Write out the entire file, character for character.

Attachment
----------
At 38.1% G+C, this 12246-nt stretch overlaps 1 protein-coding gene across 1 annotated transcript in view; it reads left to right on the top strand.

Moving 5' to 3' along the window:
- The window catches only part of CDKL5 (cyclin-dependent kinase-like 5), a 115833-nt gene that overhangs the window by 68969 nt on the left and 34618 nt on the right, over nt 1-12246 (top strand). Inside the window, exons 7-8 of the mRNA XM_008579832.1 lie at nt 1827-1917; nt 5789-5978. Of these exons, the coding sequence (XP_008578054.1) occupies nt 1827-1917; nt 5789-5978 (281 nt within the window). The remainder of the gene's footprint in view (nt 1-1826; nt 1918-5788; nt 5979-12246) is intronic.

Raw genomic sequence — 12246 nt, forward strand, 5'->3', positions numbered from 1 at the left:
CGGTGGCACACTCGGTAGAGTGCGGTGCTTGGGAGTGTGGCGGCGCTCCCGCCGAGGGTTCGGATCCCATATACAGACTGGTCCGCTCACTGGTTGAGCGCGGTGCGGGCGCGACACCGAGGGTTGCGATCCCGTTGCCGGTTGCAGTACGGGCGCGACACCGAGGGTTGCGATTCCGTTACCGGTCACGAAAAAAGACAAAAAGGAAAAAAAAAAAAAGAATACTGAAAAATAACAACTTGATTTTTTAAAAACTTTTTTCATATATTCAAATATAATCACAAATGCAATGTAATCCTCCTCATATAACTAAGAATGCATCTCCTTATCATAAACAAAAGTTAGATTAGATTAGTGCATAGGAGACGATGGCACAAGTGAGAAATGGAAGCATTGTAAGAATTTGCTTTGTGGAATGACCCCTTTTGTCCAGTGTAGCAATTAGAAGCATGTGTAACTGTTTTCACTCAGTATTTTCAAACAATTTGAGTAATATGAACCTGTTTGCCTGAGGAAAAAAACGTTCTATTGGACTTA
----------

At 38.1% G+C, this 12246-nt stretch overlaps 1 protein-coding gene across 1 annotated transcript in view; it reads left to right on the top strand.

Moving 5' to 3' along the window:
- The window catches only part of CDKL5 (cyclin-dependent kinase-like 5), a 115833-nt gene that overhangs the window by 68969 nt on the left and 34618 nt on the right, over nt 1-12246 (top strand). Inside the window, exons 7-8 of the mRNA XM_008579832.1 lie at nt 1827-1917; nt 5789-5978. Of these exons, the coding sequence (XP_008578054.1) occupies nt 1827-1917; nt 5789-5978 (281 nt within the window). The remainder of the gene's footprint in view (nt 1-1826; nt 1918-5788; nt 5979-12246) is intronic.

Raw genomic sequence — 12246 nt, forward strand, 5'->3', positions numbered from 1 at the left:
CGGTGGCACACTCGGTAGAGTGCGGTGCTTGGGAGTGTGGCGGCGCTCCCGCCGAGGGTTCGGATCCCATATACAGACTGGTCCGCTCACTGGTTGAGCGCGGTGCGGGCGCGACACCGAGGGTTGCGATCCCGTTGCCGGTTGCAGTACGGGCGCGACACCGAGGGTTGCGATTCCGTTACCGGTCACGAAAAAAGACAAAAAGGAAAAAAAAAAAAAGAATACTGAAAAATAACAACTTGATTTTTTAAAAACTTTTTTCATATATTCAAATATAATCACAAATGCAATGTAATCCTCCTCATATAACTAAGAATGCATCTCCTTATCATAAACAAAAGTTAGATTAGATTAGTGCATAGGAGACGATGGCACAAGTGAGAAATGGAAGCATTGTAAGAATTTGCTTTGTGGAATGACCCCTTTTGTCCAGTGTAGCAATTAGAAGCATGTGTAACTGTTTTCACTCAGTATTTTCAAACAATTTGAGTAATATGAACCTGTTTGCCTGAGGAAAAAAACGTTCTATTGGACTTA